he received information that Major Teed had been cut off by one hundred of the enemy, and to prevent being cut off also, the Colonel took a different road, swam Cache River, and proceeded directly to Duvall's Bluff, and arrived at the banks opposite this place next day. Major Teed arrived at the bayou, and sent out scouts to find t and Raymond at the same time we did, and were to operate with us. They arrived at Augusta at daylight, on the twentieth, here disembarked, and proceeded toward Cache River by different roads; the cavalry taking one road and the infantry the other. It was not long before the cavalry, commanded by Captain J. H. Garrison, him, and after firing a few shots at him, captured him, together with a few more rebs, and took him to the main command. After this, they proceeded toward the Cache River, arriving there at three o'clock P. M. Advance-guard here fired into a rebel picket on the other side of the river, causing them to skedaddle. They then turned
rain, it was ascertained that McCrea had left that country and gone toward Jacksonport. Upon getting this information, we immediately returned to the boat, and proceeded up the river to Augusta, where we arrived at half-past 5 A. M., on the first of April; disembarked, and pushed without delay, with one hundred and sixty men, all told, into the country, on the Jacksonport road, the cavalry in advance. My orders were to keep within supporting distance, which I did. At the crossing of the Cache River road, four miles from Augusta, I encamped with the cavalry, which had been skirmishing with the enemy for the last two miles, and here found them in force. The Colonel ordered me to take three companies into the woods and engage them. I took companies B, H, and I, and drove the enemy before me about one mile, and across a large cypress-swamp. I afterward learned from prisoners that the force. I drove was the notorious Rutherford and about one hundred and fifty men. At this time the re
promptly rendered upon this, as upon other hotly contested fields. I commend all these officers to the Lieutenant-General commanding, and through him to the President, for promotion, on account of gallant and meritorious conduct in the field. Acting Engineers, John Mhoon, of Alabama, and D. C. Cage, of Mississippi, not only deserve honorable mention for their gallantry upon the field, but for the skill and energy with which they overcame the difficulties that obstructed my road from Cache River to Helena. I have repeatedly recommended Mr. Mhoon for appointment in the Engineer corps, and again respectfully urge the President to recognize the worth of so excellent an officer. Mr. Cage's services demand a similar recognition. Nor should the less conspicuous, but equally useful, services of Major Isaac Brinker and Major John Reid be passed over in silence. To the practical good sense and untiring and well directed energy of the former, as Chief Quartermaster of my division, I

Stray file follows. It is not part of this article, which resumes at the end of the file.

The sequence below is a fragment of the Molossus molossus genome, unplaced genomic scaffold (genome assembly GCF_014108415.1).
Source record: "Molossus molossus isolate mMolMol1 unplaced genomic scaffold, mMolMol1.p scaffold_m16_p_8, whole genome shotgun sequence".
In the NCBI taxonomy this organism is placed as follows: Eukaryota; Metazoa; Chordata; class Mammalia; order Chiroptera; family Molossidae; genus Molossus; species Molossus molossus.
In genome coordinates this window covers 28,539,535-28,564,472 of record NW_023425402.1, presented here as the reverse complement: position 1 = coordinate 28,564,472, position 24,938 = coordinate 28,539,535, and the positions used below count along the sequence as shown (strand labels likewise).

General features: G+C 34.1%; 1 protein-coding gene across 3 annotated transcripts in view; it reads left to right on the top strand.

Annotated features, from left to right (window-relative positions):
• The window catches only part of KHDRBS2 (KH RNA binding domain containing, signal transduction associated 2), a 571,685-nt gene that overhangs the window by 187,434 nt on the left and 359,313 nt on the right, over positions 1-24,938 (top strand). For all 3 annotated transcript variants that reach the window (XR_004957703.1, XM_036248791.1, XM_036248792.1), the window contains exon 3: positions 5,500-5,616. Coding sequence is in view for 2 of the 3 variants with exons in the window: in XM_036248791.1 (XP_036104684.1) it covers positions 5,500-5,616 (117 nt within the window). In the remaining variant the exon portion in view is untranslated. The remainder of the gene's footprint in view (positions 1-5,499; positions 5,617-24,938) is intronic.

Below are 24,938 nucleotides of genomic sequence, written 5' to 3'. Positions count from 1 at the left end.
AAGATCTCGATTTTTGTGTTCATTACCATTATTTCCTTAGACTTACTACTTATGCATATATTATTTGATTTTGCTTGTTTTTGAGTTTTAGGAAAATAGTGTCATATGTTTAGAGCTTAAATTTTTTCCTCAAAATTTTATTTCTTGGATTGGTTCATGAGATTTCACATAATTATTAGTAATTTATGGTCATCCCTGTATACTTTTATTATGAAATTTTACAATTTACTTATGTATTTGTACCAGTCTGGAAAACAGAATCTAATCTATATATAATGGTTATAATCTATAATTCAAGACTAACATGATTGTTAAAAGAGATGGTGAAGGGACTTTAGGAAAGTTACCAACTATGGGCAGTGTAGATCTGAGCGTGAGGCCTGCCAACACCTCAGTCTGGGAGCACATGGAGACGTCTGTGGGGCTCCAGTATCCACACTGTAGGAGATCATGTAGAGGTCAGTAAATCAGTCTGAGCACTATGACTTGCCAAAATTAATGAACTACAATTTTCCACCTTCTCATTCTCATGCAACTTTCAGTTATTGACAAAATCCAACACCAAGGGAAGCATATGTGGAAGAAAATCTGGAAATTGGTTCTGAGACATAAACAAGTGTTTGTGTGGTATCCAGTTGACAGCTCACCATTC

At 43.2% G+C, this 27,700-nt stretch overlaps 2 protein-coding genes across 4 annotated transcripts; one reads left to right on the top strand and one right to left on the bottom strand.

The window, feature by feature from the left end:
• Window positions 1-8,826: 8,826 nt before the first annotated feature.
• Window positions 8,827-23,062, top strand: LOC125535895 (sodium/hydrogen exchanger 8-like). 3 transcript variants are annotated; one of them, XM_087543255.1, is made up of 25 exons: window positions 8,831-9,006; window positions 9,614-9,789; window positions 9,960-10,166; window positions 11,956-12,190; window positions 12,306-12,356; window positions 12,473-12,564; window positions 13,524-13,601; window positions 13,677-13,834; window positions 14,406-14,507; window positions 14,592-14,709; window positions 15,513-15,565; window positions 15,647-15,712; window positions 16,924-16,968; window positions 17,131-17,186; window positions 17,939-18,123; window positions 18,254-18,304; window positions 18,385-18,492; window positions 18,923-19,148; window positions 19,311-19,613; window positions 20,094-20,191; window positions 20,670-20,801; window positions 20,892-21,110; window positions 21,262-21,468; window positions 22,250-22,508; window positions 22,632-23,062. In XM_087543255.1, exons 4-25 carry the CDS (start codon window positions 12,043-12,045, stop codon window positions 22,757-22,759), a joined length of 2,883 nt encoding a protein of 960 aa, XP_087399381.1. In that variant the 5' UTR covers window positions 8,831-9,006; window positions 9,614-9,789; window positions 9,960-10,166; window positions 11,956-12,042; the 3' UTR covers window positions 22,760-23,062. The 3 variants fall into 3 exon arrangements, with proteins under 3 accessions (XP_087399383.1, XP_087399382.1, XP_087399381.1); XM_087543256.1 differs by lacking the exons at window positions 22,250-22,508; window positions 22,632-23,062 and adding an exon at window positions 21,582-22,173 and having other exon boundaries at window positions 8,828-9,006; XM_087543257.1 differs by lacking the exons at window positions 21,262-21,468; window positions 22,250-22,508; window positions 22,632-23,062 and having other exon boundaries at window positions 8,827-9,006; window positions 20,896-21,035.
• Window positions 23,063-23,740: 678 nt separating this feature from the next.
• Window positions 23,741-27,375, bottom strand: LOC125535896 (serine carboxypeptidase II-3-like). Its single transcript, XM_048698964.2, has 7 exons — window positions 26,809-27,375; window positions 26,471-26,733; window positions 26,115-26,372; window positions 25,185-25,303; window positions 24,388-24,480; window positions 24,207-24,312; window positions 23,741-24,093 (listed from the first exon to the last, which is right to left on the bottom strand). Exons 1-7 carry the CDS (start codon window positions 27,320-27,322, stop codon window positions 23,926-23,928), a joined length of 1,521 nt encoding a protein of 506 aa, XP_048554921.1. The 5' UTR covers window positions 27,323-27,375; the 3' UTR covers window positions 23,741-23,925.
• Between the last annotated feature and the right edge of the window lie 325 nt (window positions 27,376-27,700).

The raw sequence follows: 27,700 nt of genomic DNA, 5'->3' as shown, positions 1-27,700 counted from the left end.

Frederick H. Dyer, Compendium of the War of the Rebellion: Regimental Histories, Missouri Volunteers. (search)
ownsville August 25. Bayou Metoe or Reed's Bridge August 27. Reconnoissance from Brownsville August 29. Ferry's Landing September 7. Bayou Fourche and capture of Little Rock September 10. Pursuit of Price September 11-14. Near Little Rock September 11. Duty at Little Rock till March, 1864. Duvall's Bluff December 1 and December 12, 1863 (Detachments). Indian Bay February 16, 1864. Clarendon March 15. Fitzhugh's Woods, near Augusta, April 1 (Detachment). Cache River Cotton Plant April 21-22. Operations against Shelby north of the Arkansas River May 13-31. Stony Point May 20. Searcy June 3 (Detachment). Bealer's Ferry, Little Red River, June 6 (Detachment). Expedition from Little Rock to Little Red River August 6-16. Jones' Hay Station and Long Prairie August 24. Expedition in pursuit of Shelby August 27-September 6. Expedition from Lewisburg to Strahan Landing November 26-December 2. Expedition from Brownsville to Augusta J
test, the enemy below on the river making serious demonstrations by land and water daily, the skirmishing being almost incessant. But, after inspecting the work and observing the spirit of the men, I directed that a garrison of 500 strong could hold out against Fitch, and that I would lead the remainder—about 1,500—to General Rust as soon as shotguns and rifles could be obtained from Little Rock. Two days elapsed before the arms could be obtained. In that interval Curtis advanced across Cache river and attacked General Rust, whose command, after an engagement of about thirty minutes, retreated in great disorder across White river. Many of his men deserted, both Texans and Arkansans. No report of this affair was ever received, though often called for, consequently I am not able to give any of the details. My instructions for devastating the country were not executed. The Federal reports of the affair with Rust show that if a McIntosh, a Cleburne or a McNair had been in command